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Student Complaints Procedures

Preamble

    Consistent with its commitment to excellence, the University has adopted these procedures to assist both students and staff in the resolution of student concerns and complaints constructively, quickly and fairly.

    Where minor concerns arise, students are encouraged to take a common-sense approach and raise them directly with the relevant staff, paper convenor or Head of School or equivalent with the aim of resolving them at the lowest possible level and without undue formality. However, where informal discussions have not yielded a satisfactory resolution, or where the matter is more serious, the following procedures provide for a more formal process to be pursued.

    Complaints considered through these procedures will be monitored and reviewed to enable the University to continually improve processes and services in support of student learning.

    Student and staff rights and responsibilities in relation to these procedures are set out in the appendix.


    Procedures

    1. Definitions

      In these procedures

          complaint means a written statement submitted by a student about a matter that requires formal consideration by the University under the terms set out in these procedures
          natural justice means the right to have a decision made by an unbiased decision-maker who observes fair and impartial procedures.
          student means a person enrolled at the University of Waikato.
    2. Application and scope
      1. Subject to subsection (2), these procedures apply to complaints about any aspect of the teaching and learning process and the broad provision made by the University to support that process.
      2. These procedures may not be used
        1. where the complaint can be dealt with under the Higher Degree Appeals and Complaints Regulations, Student Discipline Regulations or the Assessment Regulations , or
        2. to challenge the academic judgement of examiners.
      3. Depending on the nature of the complaint, these procedures should be read in conjunction with the Staff Code of Conduct, the Code of Student Conduct, The Education (Pastoral Care of International Students) Code of Practice and/or The Education (Pastoral Care of Domestic Tertiary Students) Interim Code of Practice 2019.
      4. No action will be taken on complaints that are anonymous, frivolous, vexatious or not made in good faith.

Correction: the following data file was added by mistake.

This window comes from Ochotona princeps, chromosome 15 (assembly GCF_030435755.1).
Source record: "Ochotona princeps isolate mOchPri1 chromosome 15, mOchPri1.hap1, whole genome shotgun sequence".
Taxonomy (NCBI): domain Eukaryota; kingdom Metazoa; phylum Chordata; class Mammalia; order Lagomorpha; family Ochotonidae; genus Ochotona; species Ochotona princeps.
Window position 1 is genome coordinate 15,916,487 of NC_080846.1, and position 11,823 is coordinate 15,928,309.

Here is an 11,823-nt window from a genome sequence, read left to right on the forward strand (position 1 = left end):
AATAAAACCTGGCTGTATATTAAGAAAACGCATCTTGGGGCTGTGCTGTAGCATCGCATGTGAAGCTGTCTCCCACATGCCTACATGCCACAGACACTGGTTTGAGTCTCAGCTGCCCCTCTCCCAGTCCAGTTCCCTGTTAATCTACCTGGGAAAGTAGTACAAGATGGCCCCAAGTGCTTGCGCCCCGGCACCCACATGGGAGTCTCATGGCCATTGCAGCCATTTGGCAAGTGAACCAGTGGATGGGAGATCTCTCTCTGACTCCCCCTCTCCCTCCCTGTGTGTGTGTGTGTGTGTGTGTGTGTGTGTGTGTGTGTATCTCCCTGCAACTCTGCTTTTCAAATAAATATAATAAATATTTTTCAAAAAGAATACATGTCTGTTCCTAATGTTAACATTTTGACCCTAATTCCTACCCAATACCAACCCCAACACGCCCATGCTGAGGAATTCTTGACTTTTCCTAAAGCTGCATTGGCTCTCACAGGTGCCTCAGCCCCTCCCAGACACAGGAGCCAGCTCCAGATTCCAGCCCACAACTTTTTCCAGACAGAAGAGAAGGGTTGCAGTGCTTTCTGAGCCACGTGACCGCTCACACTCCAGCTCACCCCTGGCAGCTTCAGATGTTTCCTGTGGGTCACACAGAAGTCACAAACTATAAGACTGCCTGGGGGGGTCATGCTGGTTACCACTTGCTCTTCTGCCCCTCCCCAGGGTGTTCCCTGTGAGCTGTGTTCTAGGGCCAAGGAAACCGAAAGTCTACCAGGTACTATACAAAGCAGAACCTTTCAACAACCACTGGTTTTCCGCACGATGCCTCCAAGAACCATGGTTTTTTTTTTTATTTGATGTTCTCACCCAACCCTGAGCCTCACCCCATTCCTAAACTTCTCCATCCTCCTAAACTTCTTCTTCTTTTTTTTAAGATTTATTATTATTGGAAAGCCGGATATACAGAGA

5. A complainant must be able to demonstrate that the complaint is brought without malice and is based on evidence that the complainant honestly and reasonably believes to be substantially true. Those responsible for resolving complaints under these procedures must take all reasonable steps to ensure that the complainant is protected against any subsequent recrimination or victimisation.
      6. Students and staff involved in the consideration of complaints have various rights and responsibilities, which are outlined in the appendix to these procedures.
    3. Informal resolution of concerns
      1. Before making formal written complaints, students are encouraged to seek a resolution to any concerns by raising and discussing them informally with the relevant staff member who is most directly associated with the matter.
      2. A staff member with whom a concern is raised by a student is expected to deal with the matter in an open and professional manner and to take reasonable and prompt action to try to resolve it informally.
      3. A student who is uncertain about how to seek informal resolution of a concern is encouraged to seek advice from the Waikato Students’ Union Student Support and Advocacy Service.
    4. Formal complaints procedures
      1. Where it has not been possible to resolve a concern informally, a student may make a formal complaint.
      2. A student who wishes to make a formal complaint must submit it in writing, accompanied by evidence, through My Waikato addressed to the Pro Vice-Chancellor, Deputy Vice-Chancellor, Director or equivalent responsible for the area in which the action or matter that has given rise to the complaint occurred or, if requested to be considered under the Tikanga Māori procedure set out under section 5 of these procedures, to the Deputy Vice-Chancellor Māori; if the complaint is about a Pro Vice-Chancellor, Deputy Vice-Chancellor, Director or equivalent, it must be submitted to the Senior Deputy Vice-Chancellor.
      3. The written complaint must be submitted within three months of the occurrence of the action or matter that has given rise to the complaint unless the Senior Deputy Vice-Chancellor, Pro Vice-Chancellor, Deputy Vice-Chancellor, Director or equivalent agrees to receive it beyond this timeframe.